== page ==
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Georgia's April Tax Revenue Down $1 Billion As Coronavirus' Economic Toll Continues

State lawmakers will grapple with a state budget for next fiscal year that will see steep cuts because of the coronavirus.
State lawmakers will grapple with a state budget for next fiscal year that will see steep cuts because of the coronavirus.

Georgia's tax collections for the month of April were down more than $1 billion from last year, signaling a budgetary shortfall that could force state agencies to slash already lean budgets by more than 10% for the next fiscal year.

Gov. Brian Kemp's office said the state's net tax collections totaled about $1.84 billion, 36% lower than April 2019's $2.87 billion.

The year-to-date tax collections are $19.23 billion dollars to cover an amended fiscal year budget that ends June 30 of $27.3 billion dollars. Last year, the year-to-date tax collections were $19.91 billion.

The House and Senate Appropriations chairmen instructed state agency heads to prepare budget proposals with cuts of 14% from their original fiscal year 2020 budget as a worst-case scenario for the state's economy that has been wrecked by increasing unemployment and a shuttered economy during the height of state restrictions.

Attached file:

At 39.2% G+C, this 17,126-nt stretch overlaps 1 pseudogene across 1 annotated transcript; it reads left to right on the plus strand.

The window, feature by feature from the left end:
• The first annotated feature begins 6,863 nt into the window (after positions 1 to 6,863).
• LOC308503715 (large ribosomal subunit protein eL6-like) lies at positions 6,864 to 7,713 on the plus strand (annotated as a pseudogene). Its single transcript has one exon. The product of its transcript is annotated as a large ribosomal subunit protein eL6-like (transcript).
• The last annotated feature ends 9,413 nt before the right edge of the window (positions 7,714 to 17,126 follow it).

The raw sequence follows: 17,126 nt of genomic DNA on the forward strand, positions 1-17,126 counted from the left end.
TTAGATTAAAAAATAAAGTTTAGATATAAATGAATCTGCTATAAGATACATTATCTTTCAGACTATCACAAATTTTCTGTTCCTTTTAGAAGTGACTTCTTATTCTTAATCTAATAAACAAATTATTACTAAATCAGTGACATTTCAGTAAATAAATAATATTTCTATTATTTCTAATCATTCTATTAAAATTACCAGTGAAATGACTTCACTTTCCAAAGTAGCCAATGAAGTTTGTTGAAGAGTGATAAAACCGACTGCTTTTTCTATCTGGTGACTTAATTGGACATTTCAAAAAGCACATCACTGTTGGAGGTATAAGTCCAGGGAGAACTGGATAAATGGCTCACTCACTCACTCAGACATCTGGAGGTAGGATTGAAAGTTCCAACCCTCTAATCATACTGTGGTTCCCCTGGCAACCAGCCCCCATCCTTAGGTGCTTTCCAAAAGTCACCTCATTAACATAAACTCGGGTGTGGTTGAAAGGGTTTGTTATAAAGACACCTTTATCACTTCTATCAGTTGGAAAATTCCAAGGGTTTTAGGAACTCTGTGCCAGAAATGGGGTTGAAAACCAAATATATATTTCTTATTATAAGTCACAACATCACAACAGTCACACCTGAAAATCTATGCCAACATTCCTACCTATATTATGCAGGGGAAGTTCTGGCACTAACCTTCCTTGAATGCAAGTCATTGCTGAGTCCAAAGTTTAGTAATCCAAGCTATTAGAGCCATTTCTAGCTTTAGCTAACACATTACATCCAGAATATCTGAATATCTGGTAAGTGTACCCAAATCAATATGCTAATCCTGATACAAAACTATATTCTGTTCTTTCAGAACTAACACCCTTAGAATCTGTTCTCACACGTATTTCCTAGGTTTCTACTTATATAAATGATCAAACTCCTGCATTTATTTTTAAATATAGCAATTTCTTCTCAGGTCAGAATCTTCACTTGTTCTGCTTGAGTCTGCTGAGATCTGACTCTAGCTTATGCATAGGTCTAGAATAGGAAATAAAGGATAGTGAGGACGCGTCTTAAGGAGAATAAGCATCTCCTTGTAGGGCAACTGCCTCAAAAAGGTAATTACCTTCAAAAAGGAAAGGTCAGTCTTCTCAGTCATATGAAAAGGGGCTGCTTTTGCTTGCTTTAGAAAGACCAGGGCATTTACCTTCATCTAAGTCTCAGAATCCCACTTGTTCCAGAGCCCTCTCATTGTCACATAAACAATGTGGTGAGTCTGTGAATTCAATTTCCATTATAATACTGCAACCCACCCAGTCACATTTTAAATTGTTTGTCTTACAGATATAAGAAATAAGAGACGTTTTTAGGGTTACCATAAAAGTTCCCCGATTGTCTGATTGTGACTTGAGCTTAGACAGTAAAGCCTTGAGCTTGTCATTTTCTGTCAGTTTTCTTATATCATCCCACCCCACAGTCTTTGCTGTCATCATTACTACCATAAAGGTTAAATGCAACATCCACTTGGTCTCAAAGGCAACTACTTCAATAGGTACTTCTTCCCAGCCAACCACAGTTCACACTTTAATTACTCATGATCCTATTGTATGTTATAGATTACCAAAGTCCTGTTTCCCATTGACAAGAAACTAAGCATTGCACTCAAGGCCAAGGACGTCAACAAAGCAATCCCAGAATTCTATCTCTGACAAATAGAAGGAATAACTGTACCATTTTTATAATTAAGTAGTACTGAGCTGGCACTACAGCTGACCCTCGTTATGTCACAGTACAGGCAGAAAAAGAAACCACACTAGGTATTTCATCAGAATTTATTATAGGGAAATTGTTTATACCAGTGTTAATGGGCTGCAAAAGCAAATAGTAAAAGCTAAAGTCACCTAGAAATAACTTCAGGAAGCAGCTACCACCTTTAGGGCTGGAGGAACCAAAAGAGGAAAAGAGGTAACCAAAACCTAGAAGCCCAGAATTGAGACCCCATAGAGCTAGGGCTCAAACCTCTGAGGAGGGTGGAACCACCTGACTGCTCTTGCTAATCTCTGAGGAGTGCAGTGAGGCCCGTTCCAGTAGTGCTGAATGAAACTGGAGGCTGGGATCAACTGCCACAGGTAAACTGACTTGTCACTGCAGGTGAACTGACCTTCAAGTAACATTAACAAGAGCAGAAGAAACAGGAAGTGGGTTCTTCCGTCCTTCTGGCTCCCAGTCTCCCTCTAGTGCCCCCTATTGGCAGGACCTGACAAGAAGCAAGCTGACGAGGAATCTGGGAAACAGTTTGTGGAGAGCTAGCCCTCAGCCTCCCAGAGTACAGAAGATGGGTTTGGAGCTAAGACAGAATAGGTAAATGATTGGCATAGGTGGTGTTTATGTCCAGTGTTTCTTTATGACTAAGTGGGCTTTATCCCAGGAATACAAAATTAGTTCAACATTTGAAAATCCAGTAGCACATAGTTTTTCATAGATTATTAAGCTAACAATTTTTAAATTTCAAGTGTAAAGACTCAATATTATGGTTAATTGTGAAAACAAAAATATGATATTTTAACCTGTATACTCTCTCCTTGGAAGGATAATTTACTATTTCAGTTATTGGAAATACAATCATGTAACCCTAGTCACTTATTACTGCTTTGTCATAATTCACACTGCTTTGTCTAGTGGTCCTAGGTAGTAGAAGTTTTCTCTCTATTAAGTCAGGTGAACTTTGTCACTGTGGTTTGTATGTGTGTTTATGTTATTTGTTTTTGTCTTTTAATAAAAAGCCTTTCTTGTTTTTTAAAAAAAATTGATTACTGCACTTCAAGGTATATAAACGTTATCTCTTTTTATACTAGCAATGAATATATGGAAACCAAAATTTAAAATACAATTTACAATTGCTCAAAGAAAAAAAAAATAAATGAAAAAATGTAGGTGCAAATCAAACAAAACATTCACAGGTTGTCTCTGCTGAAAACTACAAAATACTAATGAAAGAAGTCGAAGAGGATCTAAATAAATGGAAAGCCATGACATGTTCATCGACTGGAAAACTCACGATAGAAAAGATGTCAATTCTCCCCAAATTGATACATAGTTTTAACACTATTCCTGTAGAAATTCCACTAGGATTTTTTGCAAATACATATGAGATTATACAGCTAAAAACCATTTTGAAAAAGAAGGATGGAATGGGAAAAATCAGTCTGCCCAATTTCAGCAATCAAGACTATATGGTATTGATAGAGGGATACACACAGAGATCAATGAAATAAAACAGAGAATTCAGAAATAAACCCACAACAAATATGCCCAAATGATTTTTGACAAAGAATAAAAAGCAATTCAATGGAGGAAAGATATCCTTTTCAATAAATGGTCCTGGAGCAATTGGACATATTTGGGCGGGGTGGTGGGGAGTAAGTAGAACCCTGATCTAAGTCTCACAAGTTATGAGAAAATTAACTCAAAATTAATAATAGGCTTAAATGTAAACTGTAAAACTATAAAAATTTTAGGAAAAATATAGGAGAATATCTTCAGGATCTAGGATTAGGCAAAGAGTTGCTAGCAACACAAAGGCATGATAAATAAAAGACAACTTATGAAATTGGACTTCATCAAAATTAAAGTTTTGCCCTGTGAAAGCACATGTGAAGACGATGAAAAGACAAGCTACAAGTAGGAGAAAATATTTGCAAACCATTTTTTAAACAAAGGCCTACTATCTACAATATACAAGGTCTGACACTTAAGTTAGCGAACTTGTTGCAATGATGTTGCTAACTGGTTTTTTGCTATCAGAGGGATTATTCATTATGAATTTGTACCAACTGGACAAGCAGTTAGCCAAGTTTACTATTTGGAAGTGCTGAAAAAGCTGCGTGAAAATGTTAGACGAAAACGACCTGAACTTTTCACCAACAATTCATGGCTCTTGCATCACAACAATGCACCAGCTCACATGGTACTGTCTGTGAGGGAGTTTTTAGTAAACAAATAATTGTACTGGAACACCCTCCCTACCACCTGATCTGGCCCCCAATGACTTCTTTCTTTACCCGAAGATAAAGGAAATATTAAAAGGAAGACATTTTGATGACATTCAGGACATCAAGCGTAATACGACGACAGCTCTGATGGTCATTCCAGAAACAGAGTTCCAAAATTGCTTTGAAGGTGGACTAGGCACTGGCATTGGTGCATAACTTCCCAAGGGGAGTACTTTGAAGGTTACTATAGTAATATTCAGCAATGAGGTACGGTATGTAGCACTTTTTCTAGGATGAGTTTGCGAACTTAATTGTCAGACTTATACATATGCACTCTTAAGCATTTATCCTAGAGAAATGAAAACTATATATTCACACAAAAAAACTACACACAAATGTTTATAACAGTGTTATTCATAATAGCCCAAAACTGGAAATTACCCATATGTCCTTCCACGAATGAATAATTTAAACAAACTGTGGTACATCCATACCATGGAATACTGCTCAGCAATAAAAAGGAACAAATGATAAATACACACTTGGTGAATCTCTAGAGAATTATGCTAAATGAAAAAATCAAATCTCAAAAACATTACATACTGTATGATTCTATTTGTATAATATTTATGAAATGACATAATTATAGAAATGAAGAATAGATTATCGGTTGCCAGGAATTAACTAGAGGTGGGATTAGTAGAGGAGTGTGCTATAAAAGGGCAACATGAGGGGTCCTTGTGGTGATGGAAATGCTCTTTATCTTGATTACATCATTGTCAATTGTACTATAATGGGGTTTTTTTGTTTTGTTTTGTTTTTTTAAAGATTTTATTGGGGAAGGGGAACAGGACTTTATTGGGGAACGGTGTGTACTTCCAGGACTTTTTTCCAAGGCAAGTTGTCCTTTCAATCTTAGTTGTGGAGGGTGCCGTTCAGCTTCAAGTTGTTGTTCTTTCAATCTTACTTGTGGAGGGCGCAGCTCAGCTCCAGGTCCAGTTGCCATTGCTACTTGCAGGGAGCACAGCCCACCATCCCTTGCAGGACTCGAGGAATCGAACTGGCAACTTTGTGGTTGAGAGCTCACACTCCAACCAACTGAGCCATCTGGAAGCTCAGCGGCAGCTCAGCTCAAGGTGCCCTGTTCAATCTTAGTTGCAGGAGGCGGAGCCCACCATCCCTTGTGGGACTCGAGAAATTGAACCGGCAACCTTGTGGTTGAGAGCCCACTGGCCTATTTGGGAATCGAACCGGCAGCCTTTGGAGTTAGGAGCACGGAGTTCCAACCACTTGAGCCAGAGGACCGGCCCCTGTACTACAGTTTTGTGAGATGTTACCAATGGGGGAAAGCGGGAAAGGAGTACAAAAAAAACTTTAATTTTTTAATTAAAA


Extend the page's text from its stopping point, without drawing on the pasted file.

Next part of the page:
RELATED: Kemp Warns Of 'Brutal' Budget Cuts, Defends Coronavirus Response

Individual income tax collection drove most of the downturn, coming in nearly three quarters of a billion dollars under last year's collections, as well as drops in sales tax and corporate income tax collections.  

In an interview with GPB News last week, Kemp said the upcoming budget process would be "brutal" and that no agency would be spared from cuts in spending.

 "Now this is going to be a brutal budget environment that we're in," he said. "In Georgia, we have a constitutional amendment that says we have to balance our budget, so we can't spend more than we take in. So these cuts are going to the bone unless something happens with federal funding."

The House appropriations committee is holding a virtual meeting Thursday morning to begin the process of hashing out a spending plan before lawmakers eventually return to the Captiol to finish the 2020 legislative session.

That meeting will be livestreamed here

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